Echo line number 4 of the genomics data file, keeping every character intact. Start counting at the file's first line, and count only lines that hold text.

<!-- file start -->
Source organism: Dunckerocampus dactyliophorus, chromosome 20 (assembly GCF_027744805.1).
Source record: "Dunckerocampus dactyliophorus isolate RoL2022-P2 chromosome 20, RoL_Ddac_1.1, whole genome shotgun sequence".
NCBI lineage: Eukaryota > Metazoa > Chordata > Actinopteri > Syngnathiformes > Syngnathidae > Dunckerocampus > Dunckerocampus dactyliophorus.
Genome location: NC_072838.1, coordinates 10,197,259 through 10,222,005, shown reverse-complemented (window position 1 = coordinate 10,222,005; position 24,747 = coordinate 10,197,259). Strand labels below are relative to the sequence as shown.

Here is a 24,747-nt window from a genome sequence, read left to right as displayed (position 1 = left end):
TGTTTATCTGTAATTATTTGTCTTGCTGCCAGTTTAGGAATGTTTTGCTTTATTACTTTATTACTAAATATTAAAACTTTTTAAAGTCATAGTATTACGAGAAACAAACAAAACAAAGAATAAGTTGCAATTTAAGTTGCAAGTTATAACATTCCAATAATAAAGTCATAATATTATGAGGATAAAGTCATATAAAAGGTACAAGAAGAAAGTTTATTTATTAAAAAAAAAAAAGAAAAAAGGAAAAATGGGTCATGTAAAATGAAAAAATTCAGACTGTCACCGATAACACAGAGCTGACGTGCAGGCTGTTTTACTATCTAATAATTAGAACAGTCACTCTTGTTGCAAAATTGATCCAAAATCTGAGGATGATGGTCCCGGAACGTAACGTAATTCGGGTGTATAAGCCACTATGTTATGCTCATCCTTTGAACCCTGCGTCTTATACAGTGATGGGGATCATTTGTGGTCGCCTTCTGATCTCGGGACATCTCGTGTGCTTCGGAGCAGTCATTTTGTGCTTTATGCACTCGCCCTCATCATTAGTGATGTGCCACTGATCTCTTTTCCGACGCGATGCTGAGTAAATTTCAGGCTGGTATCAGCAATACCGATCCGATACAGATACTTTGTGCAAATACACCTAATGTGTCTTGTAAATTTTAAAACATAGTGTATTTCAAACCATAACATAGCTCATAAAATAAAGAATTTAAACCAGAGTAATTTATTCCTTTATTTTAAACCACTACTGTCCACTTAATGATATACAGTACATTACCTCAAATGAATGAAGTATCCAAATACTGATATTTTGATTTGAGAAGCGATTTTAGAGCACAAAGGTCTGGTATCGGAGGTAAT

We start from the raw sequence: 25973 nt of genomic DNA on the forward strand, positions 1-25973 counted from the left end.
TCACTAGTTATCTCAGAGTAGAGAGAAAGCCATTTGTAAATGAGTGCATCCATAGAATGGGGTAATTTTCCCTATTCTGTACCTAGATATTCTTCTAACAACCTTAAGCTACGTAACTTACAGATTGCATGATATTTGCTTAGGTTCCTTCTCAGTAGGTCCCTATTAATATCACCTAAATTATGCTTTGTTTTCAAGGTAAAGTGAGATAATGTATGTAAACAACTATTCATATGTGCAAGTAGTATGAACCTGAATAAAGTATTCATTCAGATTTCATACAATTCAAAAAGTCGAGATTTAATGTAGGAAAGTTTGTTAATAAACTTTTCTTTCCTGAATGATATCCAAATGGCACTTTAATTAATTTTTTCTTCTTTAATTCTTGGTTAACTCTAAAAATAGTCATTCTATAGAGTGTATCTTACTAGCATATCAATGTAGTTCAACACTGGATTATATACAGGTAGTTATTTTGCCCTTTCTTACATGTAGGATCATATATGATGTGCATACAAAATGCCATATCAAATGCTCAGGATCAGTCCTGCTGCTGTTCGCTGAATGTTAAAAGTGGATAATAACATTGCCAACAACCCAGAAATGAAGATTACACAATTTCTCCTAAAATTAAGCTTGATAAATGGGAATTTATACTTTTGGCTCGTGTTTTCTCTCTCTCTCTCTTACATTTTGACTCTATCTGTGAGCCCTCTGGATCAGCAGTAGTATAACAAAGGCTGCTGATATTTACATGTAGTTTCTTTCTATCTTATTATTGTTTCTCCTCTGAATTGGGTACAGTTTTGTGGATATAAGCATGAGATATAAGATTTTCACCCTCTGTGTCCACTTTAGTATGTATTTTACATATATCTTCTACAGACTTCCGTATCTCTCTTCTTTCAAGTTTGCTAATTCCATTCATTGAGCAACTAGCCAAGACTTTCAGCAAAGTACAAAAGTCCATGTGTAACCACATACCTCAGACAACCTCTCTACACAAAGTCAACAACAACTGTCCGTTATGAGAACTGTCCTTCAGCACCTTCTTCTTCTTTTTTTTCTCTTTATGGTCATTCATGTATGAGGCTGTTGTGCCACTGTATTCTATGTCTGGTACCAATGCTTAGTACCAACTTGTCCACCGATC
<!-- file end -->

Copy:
Genome location: NC_072838.1, coordinates 10,197,259 through 10,222,005, shown reverse-complemented (window position 1 = coordinate 10,222,005; position 24,747 = coordinate 10,197,259). Strand labels below are relative to the sequence as shown.